Once the color was on the bike, I turned my attention to the artwork. Knowing I wanted a Medusa theme, I contacted Jerome at Getagrip Airbrushing. I knew he was just the artist I needed to lay out what I had in my mind. Before long, he and his crew began stripping my bike into pieces; and after an agonizing two-month wait, the airbrushing was complete. Finally, I covered it with Wet Wet Plus high solids clearcoat to give the candy a deep, rich luster to serve as a background for some artful airbrushing.

Next stop … Bonnie and Clyde Car Audio to get the speakers and amplifier my bike required. They are also a good source of LED lights to give me a great under-glow e£ect. Overcoming the wind noise caused by high speeds is a major concern; therefore, I contacted Big Luis at Bonnie and Clyde’s who worked hand-in-hand with London Sound’s audio guru, Greg London. Together, they devised a fantastic remedy. We upgraded the front speakers to 6 1/2-inch Diamond Audio technology, which included built-in LEDs that complement the under glow perfectly. Choosing a 6 1/2-inch speaker was a great, albeit difficult, solution as it was a very tight fit.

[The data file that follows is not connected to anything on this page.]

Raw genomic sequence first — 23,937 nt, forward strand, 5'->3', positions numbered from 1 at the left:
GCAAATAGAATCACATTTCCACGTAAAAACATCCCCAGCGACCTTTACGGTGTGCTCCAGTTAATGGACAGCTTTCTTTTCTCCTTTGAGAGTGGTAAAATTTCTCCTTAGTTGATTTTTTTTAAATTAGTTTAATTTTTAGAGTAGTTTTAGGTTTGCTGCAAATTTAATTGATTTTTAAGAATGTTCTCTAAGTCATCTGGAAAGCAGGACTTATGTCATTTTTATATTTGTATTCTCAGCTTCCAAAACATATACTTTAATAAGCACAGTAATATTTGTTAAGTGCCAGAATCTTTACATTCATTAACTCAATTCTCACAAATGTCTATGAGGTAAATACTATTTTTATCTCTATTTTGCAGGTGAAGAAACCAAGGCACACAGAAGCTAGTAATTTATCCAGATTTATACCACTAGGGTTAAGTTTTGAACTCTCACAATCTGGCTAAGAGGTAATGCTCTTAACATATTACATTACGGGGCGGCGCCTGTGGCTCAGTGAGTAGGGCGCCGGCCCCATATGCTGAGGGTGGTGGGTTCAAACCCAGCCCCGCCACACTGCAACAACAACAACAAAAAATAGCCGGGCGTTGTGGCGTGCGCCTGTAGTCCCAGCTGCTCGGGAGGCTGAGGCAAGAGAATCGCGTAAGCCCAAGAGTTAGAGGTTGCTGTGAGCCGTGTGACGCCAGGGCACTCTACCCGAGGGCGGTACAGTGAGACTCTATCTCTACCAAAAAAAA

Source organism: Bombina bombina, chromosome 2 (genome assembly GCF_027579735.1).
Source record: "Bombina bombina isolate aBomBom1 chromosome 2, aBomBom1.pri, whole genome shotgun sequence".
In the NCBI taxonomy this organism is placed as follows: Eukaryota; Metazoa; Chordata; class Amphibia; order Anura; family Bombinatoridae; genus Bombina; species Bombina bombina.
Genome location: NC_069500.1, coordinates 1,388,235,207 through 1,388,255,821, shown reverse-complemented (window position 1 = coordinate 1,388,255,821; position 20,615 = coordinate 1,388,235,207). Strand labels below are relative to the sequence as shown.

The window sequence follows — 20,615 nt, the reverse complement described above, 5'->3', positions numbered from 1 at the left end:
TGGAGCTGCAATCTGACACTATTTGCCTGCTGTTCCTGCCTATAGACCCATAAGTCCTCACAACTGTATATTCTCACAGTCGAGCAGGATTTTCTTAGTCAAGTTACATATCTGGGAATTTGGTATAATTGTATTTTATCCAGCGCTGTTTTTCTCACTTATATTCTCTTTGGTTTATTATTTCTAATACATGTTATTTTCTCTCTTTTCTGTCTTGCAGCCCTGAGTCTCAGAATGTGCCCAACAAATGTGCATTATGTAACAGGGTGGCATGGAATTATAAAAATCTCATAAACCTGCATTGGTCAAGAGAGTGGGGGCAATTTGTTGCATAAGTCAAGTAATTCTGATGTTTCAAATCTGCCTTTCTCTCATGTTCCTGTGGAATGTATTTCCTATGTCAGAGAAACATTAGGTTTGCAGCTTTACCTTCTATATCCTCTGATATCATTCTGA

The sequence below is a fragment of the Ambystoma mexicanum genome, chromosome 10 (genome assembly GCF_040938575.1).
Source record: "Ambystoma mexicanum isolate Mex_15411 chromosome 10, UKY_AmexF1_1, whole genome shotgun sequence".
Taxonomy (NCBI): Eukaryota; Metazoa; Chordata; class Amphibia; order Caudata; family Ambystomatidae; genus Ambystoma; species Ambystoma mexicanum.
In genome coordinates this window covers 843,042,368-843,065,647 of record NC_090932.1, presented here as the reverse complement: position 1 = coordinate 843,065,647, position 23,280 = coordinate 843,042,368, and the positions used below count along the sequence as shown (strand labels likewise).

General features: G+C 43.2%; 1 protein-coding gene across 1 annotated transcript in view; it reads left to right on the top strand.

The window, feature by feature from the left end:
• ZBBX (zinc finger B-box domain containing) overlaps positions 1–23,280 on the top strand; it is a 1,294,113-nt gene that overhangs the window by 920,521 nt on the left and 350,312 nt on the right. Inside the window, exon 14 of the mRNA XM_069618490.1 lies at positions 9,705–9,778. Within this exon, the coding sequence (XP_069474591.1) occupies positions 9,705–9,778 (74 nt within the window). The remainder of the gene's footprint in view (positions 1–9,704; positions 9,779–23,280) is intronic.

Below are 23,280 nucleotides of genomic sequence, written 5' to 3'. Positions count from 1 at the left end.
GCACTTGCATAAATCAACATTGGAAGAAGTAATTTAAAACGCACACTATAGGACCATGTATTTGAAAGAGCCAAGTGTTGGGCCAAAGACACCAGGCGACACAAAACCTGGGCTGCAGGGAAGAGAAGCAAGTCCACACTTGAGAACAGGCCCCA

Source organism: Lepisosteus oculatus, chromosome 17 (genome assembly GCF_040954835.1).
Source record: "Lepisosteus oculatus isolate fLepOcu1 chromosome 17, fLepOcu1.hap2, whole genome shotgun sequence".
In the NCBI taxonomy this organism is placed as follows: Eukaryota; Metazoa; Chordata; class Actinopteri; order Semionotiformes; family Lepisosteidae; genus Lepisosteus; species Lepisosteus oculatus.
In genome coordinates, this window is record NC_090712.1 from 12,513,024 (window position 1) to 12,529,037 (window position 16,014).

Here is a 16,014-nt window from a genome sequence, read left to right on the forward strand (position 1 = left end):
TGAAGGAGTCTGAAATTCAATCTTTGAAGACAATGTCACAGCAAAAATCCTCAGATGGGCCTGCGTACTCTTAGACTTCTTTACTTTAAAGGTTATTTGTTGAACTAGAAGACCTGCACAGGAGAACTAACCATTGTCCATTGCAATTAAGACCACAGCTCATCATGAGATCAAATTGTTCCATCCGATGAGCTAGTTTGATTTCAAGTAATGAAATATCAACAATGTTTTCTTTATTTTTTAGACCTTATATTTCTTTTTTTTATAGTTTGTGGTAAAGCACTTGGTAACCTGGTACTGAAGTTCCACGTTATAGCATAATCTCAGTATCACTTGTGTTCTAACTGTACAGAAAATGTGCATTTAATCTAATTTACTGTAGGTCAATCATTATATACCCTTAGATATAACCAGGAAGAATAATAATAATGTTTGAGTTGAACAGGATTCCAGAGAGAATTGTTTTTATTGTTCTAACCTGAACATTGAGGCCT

Two 4-inch CT Sounds speakers were added to the front storage compartments to add more front staging at highway speeds. Installing these speakers was simple. We merely cut two holes in the compartment lids, and the speakers dropped right into place. In order to attain some mid-range bass, two 6 inch by 9 inch Diamond Audio speakers were added to each saddlebag. Additionally, a Diamond Audio 400/4 amplifier was installed on the inner wall of the bag to maximize remaining cargo space.

Finally, it was time to add a 7-inch removable tablet in the instrument cluster. The newly installed tablet serves as the speedometer and navigation system, as well as the control center for my sound system. Believe it or not, all of this work was completed in one day.

My confidence increased as I overcame challenge after challenge with relative ease. I was feeling good about the direction my dream was heading, however two major barriers stood in my way. The factory ride height of a Gold Wing is certainly not conducive to building a dropped down big-wheeled bagger. Lowering the ride proved to be exceptionally di¤cult. After speaking with companies that fabricate air-ride systems for similar motorcycles, I was met with the same challenges from the beginning of my endeavor. Although the parts existed, none were available for the F6B.